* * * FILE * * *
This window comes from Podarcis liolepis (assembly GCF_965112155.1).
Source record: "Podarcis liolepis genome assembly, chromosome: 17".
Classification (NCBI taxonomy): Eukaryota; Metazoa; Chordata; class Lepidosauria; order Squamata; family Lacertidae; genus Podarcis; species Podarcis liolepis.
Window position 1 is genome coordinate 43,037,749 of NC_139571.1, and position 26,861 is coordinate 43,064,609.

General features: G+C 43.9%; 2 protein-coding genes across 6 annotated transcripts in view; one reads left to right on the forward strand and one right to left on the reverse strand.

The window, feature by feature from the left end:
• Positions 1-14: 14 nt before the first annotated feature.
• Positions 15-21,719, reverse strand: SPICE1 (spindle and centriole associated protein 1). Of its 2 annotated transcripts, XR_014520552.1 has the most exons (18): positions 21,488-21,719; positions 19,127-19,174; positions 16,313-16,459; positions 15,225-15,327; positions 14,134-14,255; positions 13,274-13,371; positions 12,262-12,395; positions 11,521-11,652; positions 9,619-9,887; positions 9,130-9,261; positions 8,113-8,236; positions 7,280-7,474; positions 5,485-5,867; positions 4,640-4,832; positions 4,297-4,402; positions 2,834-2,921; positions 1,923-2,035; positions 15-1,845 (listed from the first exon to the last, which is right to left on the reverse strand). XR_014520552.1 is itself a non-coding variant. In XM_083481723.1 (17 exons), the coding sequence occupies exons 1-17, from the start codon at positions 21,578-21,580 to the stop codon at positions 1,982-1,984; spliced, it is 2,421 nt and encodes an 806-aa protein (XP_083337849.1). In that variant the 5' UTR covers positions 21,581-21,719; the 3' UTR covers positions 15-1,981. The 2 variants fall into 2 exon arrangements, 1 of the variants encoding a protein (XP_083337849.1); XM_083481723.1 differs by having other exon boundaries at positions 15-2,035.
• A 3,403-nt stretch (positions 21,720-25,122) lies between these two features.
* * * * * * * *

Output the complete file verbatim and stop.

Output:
This window comes from Podarcis liolepis (assembly GCF_965112155.1).
Source record: "Podarcis liolepis genome assembly, chromosome: 17".
Classification (NCBI taxonomy): Eukaryota; Metazoa; Chordata; class Lepidosauria; order Squamata; family Lacertidae; genus Podarcis; species Podarcis liolepis.
Window position 1 is genome coordinate 43,037,749 of NC_139571.1, and position 26,861 is coordinate 43,064,609.

General features: G+C 43.9%; 2 protein-coding genes across 6 annotated transcripts in view; one reads left to right on the forward strand and one right to left on the reverse strand.

The window, feature by feature from the left end:
• Positions 1-14: 14 nt before the first annotated feature.
• Positions 15-21,719, reverse strand: SPICE1 (spindle and centriole associated protein 1). Of its 2 annotated transcripts, XR_014520552.1 has the most exons (18): positions 21,488-21,719; positions 19,127-19,174; positions 16,313-16,459; positions 15,225-15,327; positions 14,134-14,255; positions 13,274-13,371; positions 12,262-12,395; positions 11,521-11,652; positions 9,619-9,887; positions 9,130-9,261; positions 8,113-8,236; positions 7,280-7,474; positions 5,485-5,867; positions 4,640-4,832; positions 4,297-4,402; positions 2,834-2,921; positions 1,923-2,035; positions 15-1,845 (listed from the first exon to the last, which is right to left on the reverse strand). XR_014520552.1 is itself a non-coding variant. In XM_083481723.1 (17 exons), the coding sequence occupies exons 1-17, from the start codon at positions 21,578-21,580 to the stop codon at positions 1,982-1,984; spliced, it is 2,421 nt and encodes an 806-aa protein (XP_083337849.1). In that variant the 5' UTR covers positions 21,581-21,719; the 3' UTR covers positions 15-1,981. The 2 variants fall into 2 exon arrangements, 1 of the variants encoding a protein (XP_083337849.1); XM_083481723.1 differs by having other exon boundaries at positions 15-2,035.
• A 3,403-nt stretch (positions 21,720-25,122) lies between these two features.